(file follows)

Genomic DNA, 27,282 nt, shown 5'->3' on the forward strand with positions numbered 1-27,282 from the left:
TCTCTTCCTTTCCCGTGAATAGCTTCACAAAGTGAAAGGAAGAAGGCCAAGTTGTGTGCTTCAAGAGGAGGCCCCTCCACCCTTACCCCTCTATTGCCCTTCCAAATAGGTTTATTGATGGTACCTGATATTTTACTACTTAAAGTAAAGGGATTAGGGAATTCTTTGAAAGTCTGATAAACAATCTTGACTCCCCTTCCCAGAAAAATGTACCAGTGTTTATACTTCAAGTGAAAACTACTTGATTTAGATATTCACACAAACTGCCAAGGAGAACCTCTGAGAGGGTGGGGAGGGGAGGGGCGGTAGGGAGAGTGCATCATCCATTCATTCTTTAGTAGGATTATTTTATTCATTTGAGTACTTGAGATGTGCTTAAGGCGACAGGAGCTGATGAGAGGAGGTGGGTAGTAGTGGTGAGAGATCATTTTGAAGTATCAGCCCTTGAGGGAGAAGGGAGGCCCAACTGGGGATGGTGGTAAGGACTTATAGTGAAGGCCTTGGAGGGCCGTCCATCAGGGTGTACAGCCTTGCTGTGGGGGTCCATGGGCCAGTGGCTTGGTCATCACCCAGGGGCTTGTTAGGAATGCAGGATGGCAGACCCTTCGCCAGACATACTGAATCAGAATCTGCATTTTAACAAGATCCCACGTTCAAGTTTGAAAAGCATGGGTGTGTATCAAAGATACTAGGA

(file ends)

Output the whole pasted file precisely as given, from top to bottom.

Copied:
Genomic DNA, 27,282 nt, shown 5'->3' on the forward strand with positions numbered 1-27,282 from the left:
TCTCTTCCTTTCCCGTGAATAGCTTCACAAAGTGAAAGGAAGAAGGCCAAGTTGTGTGCTTCAAGAGGAGGCCCCTCCACCCTTACCCCTCTATTGCCCTTCCAAATAGGTTTATTGATGGTACCTGATATTTTACTACTTAAAGTAAAGGGATTAGGGAATTCTTTGAAAGTCTGATAAACAATCTTGACTCCCCTTCCCAGAAAAATGTACCAGTGTTTATACTTCAAGTGAAAACTACTTGATTTAGATATTCACACAAACTGCCAAGGAGAACCTCTGAGAGGGTGGGGAGGGGAGGGGCGGTAGGGAGAGTGCATCATCCATTCATTCTTTAGTAGGATTATTTTATTCATTTGAGTACTTGAGATGTGCTTAAGGCGACAGGAGCTGATGAGAGGAGGTGGGTAGTAGTGGTGAGAGATCATTTTGAAGTATCAGCCCTTGAGGGAGAAGGGAGGCCCAACTGGGGATGGTGGTAAGGACTTATAGTGAAGGCCTTGGAGGGCCGTCCATCAGGGTGTACAGCCTTGCTGTGGGGGTCCATGGGCCAGTGGCTTGGTCATCACCCAGGGGCTTGTTAGGAATGCAGGATGGCAGACCCTTCGCCAGACATACTGAATCAGAATCTGCATTTTAACAAGATCCCACGTTCAAGTTTGAAAAGCATGGGTGTGTATCAAAGATACTAGGA